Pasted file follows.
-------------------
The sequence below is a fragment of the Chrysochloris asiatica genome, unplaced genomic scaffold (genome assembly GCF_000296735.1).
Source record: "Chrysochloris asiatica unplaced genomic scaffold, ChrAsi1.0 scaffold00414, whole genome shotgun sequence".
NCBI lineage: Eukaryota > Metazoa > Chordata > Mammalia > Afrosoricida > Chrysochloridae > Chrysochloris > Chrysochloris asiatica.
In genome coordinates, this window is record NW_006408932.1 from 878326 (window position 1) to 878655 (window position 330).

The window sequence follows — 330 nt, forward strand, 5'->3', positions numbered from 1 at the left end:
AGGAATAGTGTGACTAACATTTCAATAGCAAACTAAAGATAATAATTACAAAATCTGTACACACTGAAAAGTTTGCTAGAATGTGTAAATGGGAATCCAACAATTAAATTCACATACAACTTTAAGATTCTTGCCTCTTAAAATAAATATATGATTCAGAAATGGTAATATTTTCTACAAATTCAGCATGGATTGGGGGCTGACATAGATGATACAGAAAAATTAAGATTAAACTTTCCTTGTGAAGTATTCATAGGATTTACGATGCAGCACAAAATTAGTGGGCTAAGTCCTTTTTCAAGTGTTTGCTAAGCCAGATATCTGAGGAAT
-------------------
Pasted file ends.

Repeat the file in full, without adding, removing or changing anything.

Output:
The sequence below is a fragment of the Chrysochloris asiatica genome, unplaced genomic scaffold (genome assembly GCF_000296735.1).
Source record: "Chrysochloris asiatica unplaced genomic scaffold, ChrAsi1.0 scaffold00414, whole genome shotgun sequence".
NCBI lineage: Eukaryota > Metazoa > Chordata > Mammalia > Afrosoricida > Chrysochloridae > Chrysochloris > Chrysochloris asiatica.
In genome coordinates, this window is record NW_006408932.1 from 878326 (window position 1) to 878655 (window position 330).

The window sequence follows — 330 nt, forward strand, 5'->3', positions numbered from 1 at the left end:
AGGAATAGTGTGACTAACATTTCAATAGCAAACTAAAGATAATAATTACAAAATCTGTACACACTGAAAAGTTTGCTAGAATGTGTAAATGGGAATCCAACAATTAAATTCACATACAACTTTAAGATTCTTGCCTCTTAAAATAAATATATGATTCAGAAATGGTAATATTTTCTACAAATTCAGCATGGATTGGGGGCTGACATAGATGATACAGAAAAATTAAGATTAAACTTTCCTTGTGAAGTATTCATAGGATTTACGATGCAGCACAAAATTAGTGGGCTAAGTCCTTTTTCAAGTGTTTGCTAAGCCAGATATCTGAGGAAT